Not only that, there’s the matter of destroyed documents. If you think that Top Secret files don’t get destroyed, you would be very wrong. For example, when, back in the 1990s, the U.S. Government Accountability Office went digging for information on the Roswell affair of 1947, the GAO said that: “…the Chief Archivist for the National Personnel Records Center provided us with documentation indicating that (1) RAAF records such as finance and accounting, supplies, buildings and grounds, and other general administrative matters from March 1945 through December 1949 and (2) RAAF outgoing messages from October 1946 through December 1949 were destroyed.” So, not only are we up against the SAPs, but now we know that material sometimes gets destroyed and will never be seen again.
The same applies to the aforementioned Rendlesham Forest affair of December 1980. There’s no doubt in my mind that what happened in the woods had nothing to do with aliens and everything to do with secret experiments And why can’t we find those files via the FOIA? Here’s why: one of the claims I’ve heard on a few occasions is that when the technology designed to make the personnel in the woods believe they were seeing aliens and UFOs (rather than being deceived by advanced holograms, which is the real story), there was no need to continue to keep the original papers. So, for safety and security, it was destroyed. This happens more times than you might think. Here’s one example of many. It’s the matter of the CIA’s “mind-control” programs, the most well-known being MK-Ultra, much of which involved the experimental use of psychedelics. Yes, a large amount of that material is still available today, but back in 1973 huge amounts of papers on the programs were burned to a collective shred.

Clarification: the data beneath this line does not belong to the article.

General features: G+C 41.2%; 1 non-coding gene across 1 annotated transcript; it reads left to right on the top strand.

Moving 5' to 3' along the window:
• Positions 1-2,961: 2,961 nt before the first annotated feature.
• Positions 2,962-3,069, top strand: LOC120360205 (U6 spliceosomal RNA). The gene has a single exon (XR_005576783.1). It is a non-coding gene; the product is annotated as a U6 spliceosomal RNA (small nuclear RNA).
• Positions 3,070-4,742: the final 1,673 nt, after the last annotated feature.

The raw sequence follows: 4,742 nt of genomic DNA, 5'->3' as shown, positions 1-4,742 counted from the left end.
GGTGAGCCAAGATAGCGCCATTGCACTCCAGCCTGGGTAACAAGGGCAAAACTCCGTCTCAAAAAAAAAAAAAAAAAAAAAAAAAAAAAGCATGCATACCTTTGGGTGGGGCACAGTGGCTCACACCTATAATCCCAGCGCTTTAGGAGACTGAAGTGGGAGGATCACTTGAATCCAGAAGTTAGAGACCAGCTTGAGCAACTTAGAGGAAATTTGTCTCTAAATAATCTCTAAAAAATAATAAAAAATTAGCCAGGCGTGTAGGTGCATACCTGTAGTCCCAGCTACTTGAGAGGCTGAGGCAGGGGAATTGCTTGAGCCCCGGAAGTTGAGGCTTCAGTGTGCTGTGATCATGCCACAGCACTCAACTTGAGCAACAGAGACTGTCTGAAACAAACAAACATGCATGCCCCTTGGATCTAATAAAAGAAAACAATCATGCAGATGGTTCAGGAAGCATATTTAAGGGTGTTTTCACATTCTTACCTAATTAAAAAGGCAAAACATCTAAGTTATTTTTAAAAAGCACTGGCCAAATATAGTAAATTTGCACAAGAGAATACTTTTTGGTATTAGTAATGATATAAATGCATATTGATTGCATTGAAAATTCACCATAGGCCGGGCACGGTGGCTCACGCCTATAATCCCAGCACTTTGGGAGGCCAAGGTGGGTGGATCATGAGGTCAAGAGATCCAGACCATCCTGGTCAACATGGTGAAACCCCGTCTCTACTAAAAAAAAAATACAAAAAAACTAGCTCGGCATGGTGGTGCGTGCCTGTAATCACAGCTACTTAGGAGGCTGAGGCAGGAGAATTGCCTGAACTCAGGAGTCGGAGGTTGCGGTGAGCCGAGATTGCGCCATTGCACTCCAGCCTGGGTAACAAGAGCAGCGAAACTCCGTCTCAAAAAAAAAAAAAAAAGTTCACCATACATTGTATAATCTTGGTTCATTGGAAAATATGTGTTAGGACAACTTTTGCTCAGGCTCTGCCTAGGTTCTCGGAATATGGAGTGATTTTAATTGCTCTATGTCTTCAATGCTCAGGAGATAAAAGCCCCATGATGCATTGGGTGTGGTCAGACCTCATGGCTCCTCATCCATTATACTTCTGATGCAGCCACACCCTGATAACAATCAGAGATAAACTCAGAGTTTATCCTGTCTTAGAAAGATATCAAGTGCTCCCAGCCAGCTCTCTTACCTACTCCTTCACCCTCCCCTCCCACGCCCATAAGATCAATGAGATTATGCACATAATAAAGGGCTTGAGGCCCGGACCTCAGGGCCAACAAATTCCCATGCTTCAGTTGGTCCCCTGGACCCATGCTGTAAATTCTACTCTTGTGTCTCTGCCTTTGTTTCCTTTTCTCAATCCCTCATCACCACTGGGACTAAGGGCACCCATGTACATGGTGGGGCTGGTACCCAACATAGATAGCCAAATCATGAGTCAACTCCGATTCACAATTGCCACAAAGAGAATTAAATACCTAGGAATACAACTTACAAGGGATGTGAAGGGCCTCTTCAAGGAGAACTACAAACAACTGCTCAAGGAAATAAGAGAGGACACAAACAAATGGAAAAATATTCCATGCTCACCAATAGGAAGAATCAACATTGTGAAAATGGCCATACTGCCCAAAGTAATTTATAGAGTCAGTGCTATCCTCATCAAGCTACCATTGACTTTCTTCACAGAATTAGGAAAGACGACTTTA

CIA Director Richard Helms chose a man named Sidney Gottlieb to take control of the situation – Gottlieb having been the person who ran the CIA’s occult-driven Operation Often program, which began in the latter part of the 1960s. Helms ordered Gottlieb, on the morning of January 30, 1973, to drive over to a certain installation owned by the CIA in Warrenton, Virginia. And burn as much as possible. Gottlieb followed his orders. The reasoning behind the destruction was simple: the program was in danger of being compromised by the U.S. media and the U.S. Senate. As the work of MK-Ultra, by 1973, had long been perfected, the old, historical records – which told the stories of the abuses that went on in the program – were deemed vital to be destroyed. From Roswell to MK-Ultra and to Rendlesham, files have been destroyed and will never be seen again. As for SAPs, they are a perfect way to to ensure that sensitive material will remain hidden.